“Zimbabwe depends on China for capital inflow, both by way of investment and loans. There is very little transparency on the nature and especially the conditionality attached to these loans,” he said.
“The fear is that, without alternative lenders, and also because of a lack of Zimbabwean negotiating skills, the Chinese drive deals that are more advantageous to them than to Zimbabwe in the long-run.
“This basically means strong leverage in several Zimbabwean sectors. The type of negotiating skill shown by especially the Angolans and Ethiopians does not seem matched by the Zimbabweans.”
Chan’s opinion is also reinforced by Afrodad, in its report titled The China, Zimbabwe relations: Impact on Debt and Development in which the continental think-tank avers that the lack of transparency around its investment deals with Zimbabwe, which have seen the country’s external debt ballooning, stuck out like a sore thumb.
The report, which also profiles the nature and impact of Chinese investment in Africa reads: “The Chinese investments in Zimbabwe have been mainly in the energy and real estate sector. However, just as with other alternative financing sources there are some pros and cons associated with the Zimbabwe-China relations, which need attention especially in the areas of transparency and accountability as well as good governance.
“The Chinese share of external debt stock as of 2018 was estimated around 34%. This implies that China and Zimbabwe relations are significantly having a bearing on the debt development in Zimbabwe.”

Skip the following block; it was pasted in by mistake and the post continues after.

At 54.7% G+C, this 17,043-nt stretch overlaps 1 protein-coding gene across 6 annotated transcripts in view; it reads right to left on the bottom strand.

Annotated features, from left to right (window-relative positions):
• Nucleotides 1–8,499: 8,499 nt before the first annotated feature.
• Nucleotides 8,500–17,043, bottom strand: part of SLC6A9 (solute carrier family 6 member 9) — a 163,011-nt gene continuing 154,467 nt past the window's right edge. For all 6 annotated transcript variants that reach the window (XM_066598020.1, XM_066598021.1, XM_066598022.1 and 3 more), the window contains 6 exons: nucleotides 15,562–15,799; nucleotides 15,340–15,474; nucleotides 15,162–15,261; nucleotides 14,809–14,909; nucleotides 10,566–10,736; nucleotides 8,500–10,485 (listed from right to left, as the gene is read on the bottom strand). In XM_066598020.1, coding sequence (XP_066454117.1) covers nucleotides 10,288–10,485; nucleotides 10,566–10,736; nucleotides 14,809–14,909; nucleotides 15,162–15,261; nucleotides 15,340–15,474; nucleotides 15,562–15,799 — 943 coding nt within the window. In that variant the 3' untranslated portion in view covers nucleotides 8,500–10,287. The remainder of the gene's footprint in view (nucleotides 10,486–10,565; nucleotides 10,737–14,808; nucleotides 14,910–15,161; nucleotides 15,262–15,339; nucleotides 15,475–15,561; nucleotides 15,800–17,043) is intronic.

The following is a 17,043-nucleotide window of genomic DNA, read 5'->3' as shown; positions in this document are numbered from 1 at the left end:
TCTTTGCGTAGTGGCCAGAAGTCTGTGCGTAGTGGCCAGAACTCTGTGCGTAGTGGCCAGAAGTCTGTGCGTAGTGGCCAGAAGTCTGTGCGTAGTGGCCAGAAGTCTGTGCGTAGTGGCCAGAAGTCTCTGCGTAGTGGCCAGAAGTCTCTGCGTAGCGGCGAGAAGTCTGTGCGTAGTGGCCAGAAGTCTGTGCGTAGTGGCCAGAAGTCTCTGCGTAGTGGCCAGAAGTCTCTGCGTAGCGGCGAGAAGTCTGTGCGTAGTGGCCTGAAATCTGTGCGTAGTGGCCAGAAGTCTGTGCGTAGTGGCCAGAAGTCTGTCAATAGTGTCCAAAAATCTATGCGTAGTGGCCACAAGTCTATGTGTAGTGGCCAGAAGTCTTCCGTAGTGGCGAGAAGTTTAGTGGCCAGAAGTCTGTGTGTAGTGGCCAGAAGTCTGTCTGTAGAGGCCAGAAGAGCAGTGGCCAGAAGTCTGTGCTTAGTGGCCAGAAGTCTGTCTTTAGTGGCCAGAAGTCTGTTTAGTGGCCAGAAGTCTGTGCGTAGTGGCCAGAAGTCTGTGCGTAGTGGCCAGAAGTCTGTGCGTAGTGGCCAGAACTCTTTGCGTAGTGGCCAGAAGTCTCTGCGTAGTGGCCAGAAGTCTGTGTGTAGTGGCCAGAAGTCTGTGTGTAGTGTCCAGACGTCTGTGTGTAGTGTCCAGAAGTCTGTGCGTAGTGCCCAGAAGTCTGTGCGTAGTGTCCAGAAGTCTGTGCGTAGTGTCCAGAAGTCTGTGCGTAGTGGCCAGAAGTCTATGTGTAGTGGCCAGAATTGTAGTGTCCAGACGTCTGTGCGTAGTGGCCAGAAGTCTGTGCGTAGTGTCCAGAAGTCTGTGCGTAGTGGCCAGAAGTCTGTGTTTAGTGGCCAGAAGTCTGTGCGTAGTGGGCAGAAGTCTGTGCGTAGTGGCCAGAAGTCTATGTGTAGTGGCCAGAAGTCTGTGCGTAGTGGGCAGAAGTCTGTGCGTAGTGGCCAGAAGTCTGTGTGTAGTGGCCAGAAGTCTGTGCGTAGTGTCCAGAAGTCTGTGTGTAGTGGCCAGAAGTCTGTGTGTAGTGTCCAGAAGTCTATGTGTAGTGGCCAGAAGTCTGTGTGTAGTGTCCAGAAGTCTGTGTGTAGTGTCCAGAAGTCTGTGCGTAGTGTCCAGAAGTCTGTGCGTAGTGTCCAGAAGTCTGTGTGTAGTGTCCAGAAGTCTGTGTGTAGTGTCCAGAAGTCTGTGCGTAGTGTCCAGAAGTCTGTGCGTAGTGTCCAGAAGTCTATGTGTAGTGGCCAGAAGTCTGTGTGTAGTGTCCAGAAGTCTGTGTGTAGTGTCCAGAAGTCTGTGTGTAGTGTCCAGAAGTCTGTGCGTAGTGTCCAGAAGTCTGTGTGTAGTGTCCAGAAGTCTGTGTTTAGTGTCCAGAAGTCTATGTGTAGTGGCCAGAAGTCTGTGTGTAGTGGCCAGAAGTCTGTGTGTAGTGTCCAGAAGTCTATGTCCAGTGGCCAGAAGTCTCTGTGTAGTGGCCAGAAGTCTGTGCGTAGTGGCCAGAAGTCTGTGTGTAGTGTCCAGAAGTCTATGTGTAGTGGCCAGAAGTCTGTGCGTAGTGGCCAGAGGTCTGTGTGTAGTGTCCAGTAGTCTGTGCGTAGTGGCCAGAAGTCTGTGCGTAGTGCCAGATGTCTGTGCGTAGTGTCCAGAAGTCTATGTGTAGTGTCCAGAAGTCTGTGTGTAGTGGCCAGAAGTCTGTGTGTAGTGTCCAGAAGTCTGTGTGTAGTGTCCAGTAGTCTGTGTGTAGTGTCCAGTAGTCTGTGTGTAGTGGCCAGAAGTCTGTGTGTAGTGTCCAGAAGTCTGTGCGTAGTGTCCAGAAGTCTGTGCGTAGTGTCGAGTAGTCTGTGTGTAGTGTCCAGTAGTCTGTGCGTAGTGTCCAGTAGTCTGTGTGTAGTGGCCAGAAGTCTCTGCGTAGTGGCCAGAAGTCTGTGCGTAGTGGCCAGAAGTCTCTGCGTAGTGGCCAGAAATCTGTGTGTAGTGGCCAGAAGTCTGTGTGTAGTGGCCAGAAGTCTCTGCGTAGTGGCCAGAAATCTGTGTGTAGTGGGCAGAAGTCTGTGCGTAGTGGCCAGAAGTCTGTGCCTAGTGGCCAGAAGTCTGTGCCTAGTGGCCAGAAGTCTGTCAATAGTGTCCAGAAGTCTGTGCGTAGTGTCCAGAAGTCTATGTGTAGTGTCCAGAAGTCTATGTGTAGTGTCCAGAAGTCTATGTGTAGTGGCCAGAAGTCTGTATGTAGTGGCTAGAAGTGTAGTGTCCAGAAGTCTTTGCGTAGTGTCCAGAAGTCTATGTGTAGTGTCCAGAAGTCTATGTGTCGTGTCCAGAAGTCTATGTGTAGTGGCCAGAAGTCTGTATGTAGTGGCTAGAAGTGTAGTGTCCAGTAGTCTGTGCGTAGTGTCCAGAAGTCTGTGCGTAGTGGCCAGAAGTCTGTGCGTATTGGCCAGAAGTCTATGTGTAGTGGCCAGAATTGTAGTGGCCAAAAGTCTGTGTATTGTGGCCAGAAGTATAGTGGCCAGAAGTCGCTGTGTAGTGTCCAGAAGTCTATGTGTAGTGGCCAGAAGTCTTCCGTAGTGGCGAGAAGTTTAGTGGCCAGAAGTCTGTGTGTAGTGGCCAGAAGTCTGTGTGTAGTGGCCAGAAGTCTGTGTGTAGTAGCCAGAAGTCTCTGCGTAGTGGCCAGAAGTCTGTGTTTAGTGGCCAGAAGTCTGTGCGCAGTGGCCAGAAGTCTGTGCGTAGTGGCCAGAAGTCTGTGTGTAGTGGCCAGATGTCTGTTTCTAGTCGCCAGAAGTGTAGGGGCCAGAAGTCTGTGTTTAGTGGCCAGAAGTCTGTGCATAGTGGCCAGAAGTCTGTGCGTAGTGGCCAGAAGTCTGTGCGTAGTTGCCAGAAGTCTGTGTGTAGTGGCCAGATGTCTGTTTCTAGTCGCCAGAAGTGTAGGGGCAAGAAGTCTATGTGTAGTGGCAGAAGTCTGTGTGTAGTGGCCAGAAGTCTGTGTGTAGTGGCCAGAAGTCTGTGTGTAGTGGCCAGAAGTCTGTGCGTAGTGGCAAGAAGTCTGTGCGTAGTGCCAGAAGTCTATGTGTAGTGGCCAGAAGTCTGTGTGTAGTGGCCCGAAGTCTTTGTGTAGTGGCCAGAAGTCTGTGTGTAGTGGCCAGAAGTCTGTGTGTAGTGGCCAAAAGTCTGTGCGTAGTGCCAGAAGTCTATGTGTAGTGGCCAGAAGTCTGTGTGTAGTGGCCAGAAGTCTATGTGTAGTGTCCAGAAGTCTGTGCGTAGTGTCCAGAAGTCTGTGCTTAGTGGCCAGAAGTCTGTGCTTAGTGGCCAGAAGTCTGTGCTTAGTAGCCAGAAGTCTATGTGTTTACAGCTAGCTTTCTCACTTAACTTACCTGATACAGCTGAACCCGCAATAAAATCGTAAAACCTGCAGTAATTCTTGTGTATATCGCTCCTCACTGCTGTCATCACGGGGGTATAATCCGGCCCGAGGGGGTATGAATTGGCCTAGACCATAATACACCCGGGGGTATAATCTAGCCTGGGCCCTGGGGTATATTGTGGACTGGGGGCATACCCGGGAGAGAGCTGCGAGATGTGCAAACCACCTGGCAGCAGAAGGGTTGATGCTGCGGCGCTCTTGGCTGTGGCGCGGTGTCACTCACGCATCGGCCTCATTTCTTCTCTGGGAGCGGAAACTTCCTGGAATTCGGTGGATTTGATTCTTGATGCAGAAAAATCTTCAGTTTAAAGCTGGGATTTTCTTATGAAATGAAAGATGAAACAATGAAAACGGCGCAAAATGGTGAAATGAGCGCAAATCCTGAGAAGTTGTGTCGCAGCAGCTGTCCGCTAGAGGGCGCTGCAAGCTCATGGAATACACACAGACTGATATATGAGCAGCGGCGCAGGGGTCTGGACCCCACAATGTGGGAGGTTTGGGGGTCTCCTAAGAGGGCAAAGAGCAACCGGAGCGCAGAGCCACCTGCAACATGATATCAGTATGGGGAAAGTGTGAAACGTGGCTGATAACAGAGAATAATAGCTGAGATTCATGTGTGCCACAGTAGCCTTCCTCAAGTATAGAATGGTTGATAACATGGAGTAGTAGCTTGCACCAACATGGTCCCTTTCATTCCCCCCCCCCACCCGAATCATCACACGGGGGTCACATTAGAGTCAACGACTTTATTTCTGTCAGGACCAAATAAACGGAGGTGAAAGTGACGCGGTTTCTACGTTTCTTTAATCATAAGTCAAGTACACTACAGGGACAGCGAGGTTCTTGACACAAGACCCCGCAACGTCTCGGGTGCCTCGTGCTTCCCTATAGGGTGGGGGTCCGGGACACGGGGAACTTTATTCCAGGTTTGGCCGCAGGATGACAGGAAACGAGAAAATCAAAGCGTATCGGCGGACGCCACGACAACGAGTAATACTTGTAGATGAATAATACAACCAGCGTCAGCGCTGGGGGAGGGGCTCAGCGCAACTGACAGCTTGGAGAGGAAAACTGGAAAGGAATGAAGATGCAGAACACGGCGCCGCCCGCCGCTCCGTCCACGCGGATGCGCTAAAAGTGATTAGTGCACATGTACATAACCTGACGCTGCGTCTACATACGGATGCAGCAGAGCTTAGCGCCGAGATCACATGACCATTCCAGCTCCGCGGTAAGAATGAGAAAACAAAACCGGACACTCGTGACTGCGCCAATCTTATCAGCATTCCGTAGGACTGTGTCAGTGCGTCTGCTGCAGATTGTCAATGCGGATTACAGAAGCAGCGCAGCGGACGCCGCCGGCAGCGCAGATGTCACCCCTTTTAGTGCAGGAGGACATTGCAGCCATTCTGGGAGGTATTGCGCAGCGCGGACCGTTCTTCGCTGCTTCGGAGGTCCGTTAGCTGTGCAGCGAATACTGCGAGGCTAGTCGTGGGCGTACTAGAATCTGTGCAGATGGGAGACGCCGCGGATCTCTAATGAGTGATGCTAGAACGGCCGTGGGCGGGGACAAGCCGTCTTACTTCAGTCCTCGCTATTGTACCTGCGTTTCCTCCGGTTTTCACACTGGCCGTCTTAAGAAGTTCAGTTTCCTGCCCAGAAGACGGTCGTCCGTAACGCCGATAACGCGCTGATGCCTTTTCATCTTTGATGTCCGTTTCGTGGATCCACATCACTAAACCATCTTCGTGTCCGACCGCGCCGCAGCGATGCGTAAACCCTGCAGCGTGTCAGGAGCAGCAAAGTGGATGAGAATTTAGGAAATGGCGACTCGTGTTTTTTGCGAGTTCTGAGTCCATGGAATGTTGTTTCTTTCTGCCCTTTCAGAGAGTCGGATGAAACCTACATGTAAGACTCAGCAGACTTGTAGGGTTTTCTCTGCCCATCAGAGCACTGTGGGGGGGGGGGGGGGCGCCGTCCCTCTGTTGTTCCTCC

And yet another factor that could have created perceptions that investment from the global giant has done little to lift Zimbabwe from its multifaceted economic crisis is rampant public corruption and lack of transparency, permeating every facet of Zimbabwean life.
In 2019, Finance minister Mthuli Ncube understated that China had extended a paltry US$3,6 million to Zimbabwe when the exact amount of support was US$137 million. Ncube’s mistake irked the Chinese.
“China, however, is reluctant to ‘solve’ Zimbabwe’s economic crisis. In fact, the Chinese are somewhat appalled that the economy has been handled so badly,” Chan said.
“The Chinese are, however, keeping a watchful eye on Zimbabwean corruption. That is a behind-the-scenes barometer of how much investment can be made available.”
Economist Tawanda Purazeni highlighted that Chinese investment was yielding little benefit, but harm to Zimbabwe.
“Locals are not benefiting from these deals except the elite, which brings such fly-by-night investors. The tendering processes involving the Chinese are questionable,’’ Purazeni said
As a result of Zimbabwe’s investment ties with China, among other factors, the southern African country has been mired in indebt, which has militated against efforts to lift its 15 million people from poverty.
Afrodad highlights: “The size of the Zimbabwean external debt seems to imply a huge impact of China on the debt development.
“Indebtedness has hindered Zimbabwe from attaining the millennium development goals (MDGs) and continues to be a major barrier towards attaining the sustainable development goals (SDGs) and the African Union 2063 aspirations for a prosperous Africa.”